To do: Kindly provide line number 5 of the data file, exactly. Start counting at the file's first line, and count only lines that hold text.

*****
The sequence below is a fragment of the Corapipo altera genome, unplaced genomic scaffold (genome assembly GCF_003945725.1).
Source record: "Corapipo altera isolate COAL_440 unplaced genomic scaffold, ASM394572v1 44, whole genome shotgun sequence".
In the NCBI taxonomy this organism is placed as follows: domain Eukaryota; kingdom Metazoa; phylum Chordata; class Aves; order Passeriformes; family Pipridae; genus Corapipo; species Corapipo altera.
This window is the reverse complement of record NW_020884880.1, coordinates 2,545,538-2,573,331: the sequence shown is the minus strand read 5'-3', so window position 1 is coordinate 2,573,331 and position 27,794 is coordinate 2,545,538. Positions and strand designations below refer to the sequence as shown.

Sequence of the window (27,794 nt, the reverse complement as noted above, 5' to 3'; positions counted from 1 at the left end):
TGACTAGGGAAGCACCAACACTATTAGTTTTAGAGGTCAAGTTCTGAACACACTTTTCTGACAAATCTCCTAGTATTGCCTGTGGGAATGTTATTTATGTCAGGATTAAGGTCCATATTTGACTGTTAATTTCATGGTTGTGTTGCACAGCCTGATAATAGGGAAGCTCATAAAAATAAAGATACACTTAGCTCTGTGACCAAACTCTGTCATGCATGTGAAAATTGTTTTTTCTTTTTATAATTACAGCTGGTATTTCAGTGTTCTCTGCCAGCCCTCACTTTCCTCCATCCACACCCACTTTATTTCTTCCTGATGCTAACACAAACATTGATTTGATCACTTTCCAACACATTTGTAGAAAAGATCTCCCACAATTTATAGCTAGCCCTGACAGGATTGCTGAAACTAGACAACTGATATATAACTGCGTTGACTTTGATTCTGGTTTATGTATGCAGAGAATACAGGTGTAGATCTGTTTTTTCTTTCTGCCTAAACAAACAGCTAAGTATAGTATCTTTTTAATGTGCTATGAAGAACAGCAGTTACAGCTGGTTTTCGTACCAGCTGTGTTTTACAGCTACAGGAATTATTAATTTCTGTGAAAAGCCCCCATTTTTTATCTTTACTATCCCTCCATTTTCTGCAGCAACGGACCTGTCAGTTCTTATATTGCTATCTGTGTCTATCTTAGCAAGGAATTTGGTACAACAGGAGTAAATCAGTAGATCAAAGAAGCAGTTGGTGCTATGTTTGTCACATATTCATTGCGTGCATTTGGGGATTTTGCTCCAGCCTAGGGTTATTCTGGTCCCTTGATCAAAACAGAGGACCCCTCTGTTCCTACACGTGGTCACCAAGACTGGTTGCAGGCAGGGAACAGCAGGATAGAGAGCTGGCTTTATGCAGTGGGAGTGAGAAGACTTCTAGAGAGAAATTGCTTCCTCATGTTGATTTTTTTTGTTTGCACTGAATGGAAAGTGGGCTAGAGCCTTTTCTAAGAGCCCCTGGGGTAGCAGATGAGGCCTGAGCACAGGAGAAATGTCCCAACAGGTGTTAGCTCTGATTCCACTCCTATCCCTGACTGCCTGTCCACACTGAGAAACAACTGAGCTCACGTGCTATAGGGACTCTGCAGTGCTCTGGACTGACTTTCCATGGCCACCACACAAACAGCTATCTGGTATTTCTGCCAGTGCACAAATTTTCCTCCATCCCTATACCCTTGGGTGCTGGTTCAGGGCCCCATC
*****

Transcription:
Sequence of the window (27,794 nt, the reverse complement as noted above, 5' to 3'; positions counted from 1 at the left end):